Even in a pile of @*&%, you'll find a rose. (And a mother who'll point it out...)

I’ve always said, when I have unusually challenging students, that THEY are whom the community pays me to teach.

They are the ones that truly help me earn my paycheck each month.  The gifted students, the great listeners, the voracious readers, the aspiring novelists and the scientists who teach ME a thing or two are always the ones that I’ve thought teach ME each year.  They’re the ones that learn in spite of me.
But the ones that push back, the ones that need the extra push, the ones that come with baggage almost too heavy to carry are the ones that keep me up at night and the ones that force me to reach deep inside and find that something special that will help them turn the corner in the classroom.

That’s how I really earn my money.

But this year – this lovely amazing year - I’m earning ALL the back pay and then some of next year’s.  It the perfect storm that comes once in a blue moon.  I know most of you know what kind of storm I’m talking about.

After a particularly tough start to the week last week, I made some drastic changes and worked hard to steer the boat in another direction.  It wasn’t easy.

On Friday I spotted the mother of one of my new charges walking back with her son after lunch. Parents often pop in to have lunch with their kids, and I have to give them a TON of credit. (Have you EVER been in a wackadoodle lunchroom?  Have mercy…)

She stayed in the hall as the kids walked into the classroom, and pulled me aside before she left.  I was a bit worried that she might bring up some stories that may or may not have come home about what may or may not have occurred in the classroom on any given day of this year.   Instead, she looked at me and smiled.

“I want you to know that Jack woke up today and said he couldn’t WAIT to come to school.”  She put a hand to her mouth,  “I hope I don’t cry. Sorry.  But he said he couldn’t wait to come and work on his writing.  He said he was a ‘writing machine’ and was so excited!”

I smiled, surprised, and tilted my head,  remembering what fun we had the day writing pumpkin stories with the bazillion pumpkins I received from a local farmer.  She continued,

“I just wanted you to know that he’s never been excited to come to school before.   Thank you.  I really just wanted to thank you.”  She smiled,  turned and walked down the hall.

I watched her as she walked and I smiled. 

That one moment -THAT moment- is what makes every sleepless night, every late night at school, every weekend spent in the classroom worth it.  

Jack WANTS to come to school.   And therefore, in spite of all that ails, so do I.

So do I.


Marissa said...

Smart woman. So glad she said something now instead of the end of the year :-)

Brian Miller said...

print it and put it on your mirror...for when you doubt or need it...smiles.

Carol said...

As teachers, it seems that too often we only hear from parents when something is wrong. How wonderful that she shared that with you now! I am also having one of "those" years and hearing from a parent at our book fair yesterday that her child was loving first grade got me through the day!

Linda M said...

Love it! And isn't it funny how we often aren't sure what they will say until they say it!

Have a great day steering the ship a better direction....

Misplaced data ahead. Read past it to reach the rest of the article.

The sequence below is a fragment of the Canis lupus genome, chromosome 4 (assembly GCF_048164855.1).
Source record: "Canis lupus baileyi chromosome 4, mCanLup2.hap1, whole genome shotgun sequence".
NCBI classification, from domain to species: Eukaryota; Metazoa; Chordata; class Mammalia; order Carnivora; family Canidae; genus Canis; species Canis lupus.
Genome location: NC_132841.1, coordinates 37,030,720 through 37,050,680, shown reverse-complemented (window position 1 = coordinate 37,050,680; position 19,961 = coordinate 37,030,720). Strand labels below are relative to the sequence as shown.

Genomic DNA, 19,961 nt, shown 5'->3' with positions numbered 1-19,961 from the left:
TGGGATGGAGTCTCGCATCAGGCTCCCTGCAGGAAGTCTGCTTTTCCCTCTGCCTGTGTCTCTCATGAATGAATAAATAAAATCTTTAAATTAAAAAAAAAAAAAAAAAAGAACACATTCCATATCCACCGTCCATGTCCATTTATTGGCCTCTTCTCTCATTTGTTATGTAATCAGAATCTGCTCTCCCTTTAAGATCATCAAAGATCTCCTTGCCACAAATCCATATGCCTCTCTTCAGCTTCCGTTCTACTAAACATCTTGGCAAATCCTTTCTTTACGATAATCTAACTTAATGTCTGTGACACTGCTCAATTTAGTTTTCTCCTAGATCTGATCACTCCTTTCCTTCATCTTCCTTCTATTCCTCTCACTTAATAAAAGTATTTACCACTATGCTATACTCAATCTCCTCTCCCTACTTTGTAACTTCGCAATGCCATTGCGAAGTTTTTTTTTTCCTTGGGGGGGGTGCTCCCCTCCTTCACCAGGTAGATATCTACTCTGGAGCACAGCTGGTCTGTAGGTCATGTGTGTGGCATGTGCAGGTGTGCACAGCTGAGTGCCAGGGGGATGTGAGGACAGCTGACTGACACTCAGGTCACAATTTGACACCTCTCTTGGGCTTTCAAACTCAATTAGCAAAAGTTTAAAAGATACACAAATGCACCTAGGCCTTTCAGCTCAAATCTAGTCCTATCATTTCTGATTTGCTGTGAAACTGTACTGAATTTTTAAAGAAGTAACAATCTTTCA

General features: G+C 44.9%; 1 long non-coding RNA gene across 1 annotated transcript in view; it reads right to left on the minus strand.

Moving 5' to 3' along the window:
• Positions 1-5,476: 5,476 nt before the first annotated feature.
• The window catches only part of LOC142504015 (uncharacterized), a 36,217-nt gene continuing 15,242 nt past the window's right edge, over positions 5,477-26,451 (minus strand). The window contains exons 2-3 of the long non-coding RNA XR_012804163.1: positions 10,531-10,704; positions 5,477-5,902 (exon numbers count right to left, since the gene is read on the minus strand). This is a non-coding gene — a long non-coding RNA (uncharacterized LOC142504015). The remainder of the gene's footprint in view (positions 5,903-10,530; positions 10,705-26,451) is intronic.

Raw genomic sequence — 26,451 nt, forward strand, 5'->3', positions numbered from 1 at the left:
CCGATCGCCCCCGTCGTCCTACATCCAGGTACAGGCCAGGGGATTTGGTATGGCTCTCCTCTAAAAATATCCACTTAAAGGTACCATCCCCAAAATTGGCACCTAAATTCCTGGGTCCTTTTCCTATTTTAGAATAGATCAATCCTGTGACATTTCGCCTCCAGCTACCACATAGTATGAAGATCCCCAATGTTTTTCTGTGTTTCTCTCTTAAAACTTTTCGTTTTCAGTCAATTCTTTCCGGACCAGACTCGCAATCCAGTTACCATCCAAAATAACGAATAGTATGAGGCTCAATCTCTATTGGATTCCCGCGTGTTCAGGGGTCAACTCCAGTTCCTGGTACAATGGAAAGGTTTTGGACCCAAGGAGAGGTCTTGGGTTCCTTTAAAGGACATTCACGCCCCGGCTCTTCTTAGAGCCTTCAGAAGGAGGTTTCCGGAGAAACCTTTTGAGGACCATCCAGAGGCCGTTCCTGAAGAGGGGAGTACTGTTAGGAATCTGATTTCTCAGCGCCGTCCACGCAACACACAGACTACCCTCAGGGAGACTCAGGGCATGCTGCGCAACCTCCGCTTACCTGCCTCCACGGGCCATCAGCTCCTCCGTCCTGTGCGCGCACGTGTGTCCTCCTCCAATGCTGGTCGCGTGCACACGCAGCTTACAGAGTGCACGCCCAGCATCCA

Cora said...

Awwww. That's so sweet.

ChiTown Girl said...

Haven't I asked you 100 times to stop posting stories that make me miss working?!

Pardon me while I wipe my eyes...

Now, I'm still waiting for you to reply to my email, Woman!!


SkylersDad said...

That was beautiful, and in my opinion should happen a whole lot more. We don't ever tell the teachers how great things are going, just when things are wrong.

Sue said...

Oh how our world needs more teachers like you my friend!!

Take care,

Anonymous said...

Oh, Vodka. I cried. I'm sitting a home angry with the world right now. I am just 2 weeks out of a coma and as weak as a baby and today I have just about had enough of all the cants I am pushing against. You just reminded me to stay on the path my journey is taking me. You just made me remember what happened to last week and why I have to suck it up and quit being such a baby. Last week I sent a message to a former student with apraxia that now I had speech therapy just like him. The year he and I had together was so hard but in the end a thing of beauty. His mom told me that he placed his hand on his big old 4th grade chest took a deep breath and said, Mi P---- b'lef in me. I b'lef in her.
Oh my heart! I'm working my butt off every day to get back to my kinders. How could I not, right?

Gigi said...

And you made me cry.

It's a wonderful thing when people take the time to tell you what a wonderful job you are doing - and unfortunately, it doesn't happen as often as it should.

Christina said...


I just cried as I read this post to my husband. We often check in with you and giggle with delight at your stories, but this one touched us.

We have a set of twins, one of the bebes is on the honors end of the spectrum. She is a procrastinator but is a list checker offer. The other bebe is on the other end of the spectrum, he is wickedly smart...I mean WICKEDLY smart but has learning challenges. It is heartwarming to see someone else find out that her wicked smart babe loves school early enough for it to matter most. Not when their sophmore year of high school starts.

Kudos to you Vodka! Keep on keeping on doing what you do! I delight in you triumphs and weep when you are in the dumps, but know you are doing the right thing for all of those tiny ones. Know that you may not here it often enough, all of those parents appreciate what you do.